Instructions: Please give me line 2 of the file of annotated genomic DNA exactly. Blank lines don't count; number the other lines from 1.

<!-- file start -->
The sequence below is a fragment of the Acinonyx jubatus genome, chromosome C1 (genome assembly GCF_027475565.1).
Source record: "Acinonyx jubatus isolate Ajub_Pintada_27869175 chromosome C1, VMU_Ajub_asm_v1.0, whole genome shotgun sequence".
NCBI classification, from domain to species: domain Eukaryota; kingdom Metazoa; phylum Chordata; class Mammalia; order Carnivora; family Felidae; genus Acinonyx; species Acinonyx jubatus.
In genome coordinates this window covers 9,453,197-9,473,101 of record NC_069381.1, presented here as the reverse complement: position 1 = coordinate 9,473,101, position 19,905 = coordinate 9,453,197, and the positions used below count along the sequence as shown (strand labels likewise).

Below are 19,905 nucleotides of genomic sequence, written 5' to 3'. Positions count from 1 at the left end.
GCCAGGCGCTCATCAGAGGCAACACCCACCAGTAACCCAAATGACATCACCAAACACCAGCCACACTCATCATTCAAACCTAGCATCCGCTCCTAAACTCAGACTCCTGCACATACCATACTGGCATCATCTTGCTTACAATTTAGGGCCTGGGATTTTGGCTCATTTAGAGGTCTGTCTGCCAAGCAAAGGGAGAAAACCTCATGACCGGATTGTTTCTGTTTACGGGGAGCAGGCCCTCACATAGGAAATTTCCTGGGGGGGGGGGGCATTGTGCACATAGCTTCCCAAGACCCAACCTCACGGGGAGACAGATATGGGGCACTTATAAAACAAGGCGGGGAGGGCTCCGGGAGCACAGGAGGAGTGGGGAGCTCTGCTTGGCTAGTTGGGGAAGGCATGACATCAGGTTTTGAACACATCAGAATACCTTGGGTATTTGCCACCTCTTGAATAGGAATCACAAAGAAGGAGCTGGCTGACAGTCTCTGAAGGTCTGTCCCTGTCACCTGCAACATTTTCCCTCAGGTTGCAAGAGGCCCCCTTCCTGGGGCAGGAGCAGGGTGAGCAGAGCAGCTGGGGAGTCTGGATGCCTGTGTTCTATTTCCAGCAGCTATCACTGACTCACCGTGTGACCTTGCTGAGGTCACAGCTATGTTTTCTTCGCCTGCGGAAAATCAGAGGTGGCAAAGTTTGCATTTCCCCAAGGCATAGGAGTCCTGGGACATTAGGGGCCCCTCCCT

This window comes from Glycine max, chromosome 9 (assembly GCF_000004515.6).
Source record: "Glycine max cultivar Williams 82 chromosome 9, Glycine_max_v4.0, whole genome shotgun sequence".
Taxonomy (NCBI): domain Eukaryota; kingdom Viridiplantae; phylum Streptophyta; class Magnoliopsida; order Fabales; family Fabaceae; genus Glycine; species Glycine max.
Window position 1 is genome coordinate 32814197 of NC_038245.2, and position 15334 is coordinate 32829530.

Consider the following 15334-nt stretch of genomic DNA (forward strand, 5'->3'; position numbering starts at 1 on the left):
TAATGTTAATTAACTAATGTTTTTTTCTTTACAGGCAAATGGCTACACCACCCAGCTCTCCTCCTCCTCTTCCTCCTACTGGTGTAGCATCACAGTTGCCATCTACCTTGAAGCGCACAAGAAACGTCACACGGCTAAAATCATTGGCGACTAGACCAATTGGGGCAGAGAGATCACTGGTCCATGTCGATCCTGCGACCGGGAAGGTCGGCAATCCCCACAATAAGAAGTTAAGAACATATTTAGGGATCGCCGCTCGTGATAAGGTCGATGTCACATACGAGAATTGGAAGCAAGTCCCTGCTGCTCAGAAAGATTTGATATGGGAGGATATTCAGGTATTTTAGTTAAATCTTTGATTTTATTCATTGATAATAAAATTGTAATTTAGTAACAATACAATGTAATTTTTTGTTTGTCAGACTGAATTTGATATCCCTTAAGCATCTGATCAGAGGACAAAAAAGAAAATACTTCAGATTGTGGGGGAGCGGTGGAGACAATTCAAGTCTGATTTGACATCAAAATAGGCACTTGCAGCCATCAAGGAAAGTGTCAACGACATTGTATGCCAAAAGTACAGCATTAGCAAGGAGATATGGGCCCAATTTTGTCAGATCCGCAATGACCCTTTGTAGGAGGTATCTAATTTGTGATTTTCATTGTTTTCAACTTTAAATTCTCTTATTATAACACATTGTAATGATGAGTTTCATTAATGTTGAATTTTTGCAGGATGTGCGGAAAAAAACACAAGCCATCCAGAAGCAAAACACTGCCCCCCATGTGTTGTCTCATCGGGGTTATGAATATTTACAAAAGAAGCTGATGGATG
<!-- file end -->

Source record: "Acinonyx jubatus isolate Ajub_Pintada_27869175 chromosome C1, VMU_Ajub_asm_v1.0, whole genome shotgun sequence".